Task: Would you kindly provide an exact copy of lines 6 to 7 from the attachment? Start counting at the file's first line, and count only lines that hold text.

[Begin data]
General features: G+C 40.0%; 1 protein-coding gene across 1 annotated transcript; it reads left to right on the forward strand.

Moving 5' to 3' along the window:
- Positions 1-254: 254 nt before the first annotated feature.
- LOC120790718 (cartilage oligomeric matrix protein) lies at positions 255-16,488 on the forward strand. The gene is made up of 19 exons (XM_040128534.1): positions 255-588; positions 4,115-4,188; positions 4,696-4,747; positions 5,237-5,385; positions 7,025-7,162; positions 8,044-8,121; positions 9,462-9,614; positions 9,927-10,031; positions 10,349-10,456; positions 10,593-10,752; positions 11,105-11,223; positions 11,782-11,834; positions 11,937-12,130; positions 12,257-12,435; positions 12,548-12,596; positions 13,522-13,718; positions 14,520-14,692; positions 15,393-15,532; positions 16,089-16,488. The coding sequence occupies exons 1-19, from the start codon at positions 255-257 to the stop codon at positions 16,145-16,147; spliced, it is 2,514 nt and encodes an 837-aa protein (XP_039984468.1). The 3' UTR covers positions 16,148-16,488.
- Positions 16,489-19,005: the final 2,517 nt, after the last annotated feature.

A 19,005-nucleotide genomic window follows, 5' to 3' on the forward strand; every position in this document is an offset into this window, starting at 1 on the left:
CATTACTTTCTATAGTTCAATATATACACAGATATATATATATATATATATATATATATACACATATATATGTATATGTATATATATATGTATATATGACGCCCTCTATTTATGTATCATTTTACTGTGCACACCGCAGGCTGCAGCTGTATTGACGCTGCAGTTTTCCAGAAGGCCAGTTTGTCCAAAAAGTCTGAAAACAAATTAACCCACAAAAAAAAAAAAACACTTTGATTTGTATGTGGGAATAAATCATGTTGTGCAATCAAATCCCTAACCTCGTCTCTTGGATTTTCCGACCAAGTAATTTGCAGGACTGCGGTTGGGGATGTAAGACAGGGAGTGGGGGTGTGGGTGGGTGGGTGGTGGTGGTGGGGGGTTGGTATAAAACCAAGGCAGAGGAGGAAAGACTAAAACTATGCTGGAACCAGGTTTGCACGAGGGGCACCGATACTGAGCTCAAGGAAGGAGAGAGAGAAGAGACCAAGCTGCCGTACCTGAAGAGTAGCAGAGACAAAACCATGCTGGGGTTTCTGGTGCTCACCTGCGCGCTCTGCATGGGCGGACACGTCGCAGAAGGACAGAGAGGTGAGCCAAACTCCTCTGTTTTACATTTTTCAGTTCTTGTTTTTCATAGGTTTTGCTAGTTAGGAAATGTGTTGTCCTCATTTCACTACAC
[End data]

A 19,005-nucleotide genomic window follows, 5' to 3' on the forward strand; every position in this document is an offset into this window, starting at 1 on the left:
CATTACTTTCTATAGTTCAATATATACACAGATATATATATATATATATATATATATATACACATATATATGTATATGTATATATATATGTATATATGACGCCCTCTATTTATGTATCATTTTACTGTGCACACCGCAGGCTGCAGCTGTATTGACGCTGCAGTTTTCCAGAAGGCCAGTTTGTCCAAAAAGTCTGAAAACAAATTAACCCACAAAAAAAAAAAAACACTTTGATTTGTATGTGGGAATAAATCATGTTGTGCAATCAAATCCCTAACCTCGTCTCTTGGATTTTCCGACCAAGTAATTTGCAGGACTGCGGTTGGGGATGTAAGACAGGGAGTGGGGGTGTGGGTGGGTGGGTGGTGGTGGTGGGGGGTTGGTATAAAACCAAGGCAGAGGAGGAAAGACTAAAACTATGCTGGAACCAGGTTTGCACGAGGGGCACCGATACTGAGCTCAAGGAAGGAGAGAGAGAAGAGACCAAGCTGCCGTACCTGAAGAGTAGCAGAGACAAAACCATGCTGGGGTTTCTGGTGCTCACCTGCGCGCTCTGCATGGGCGGACACGTCGCAGAAGGACAGAGAGGTGAGCCAAACTCCTCTGTTTTACATTTTTCAGTTCTTGTTTTTCATAGGTTTTGCTAGTTAGGAAATGTGTTGTCCTCATTTCACTACAC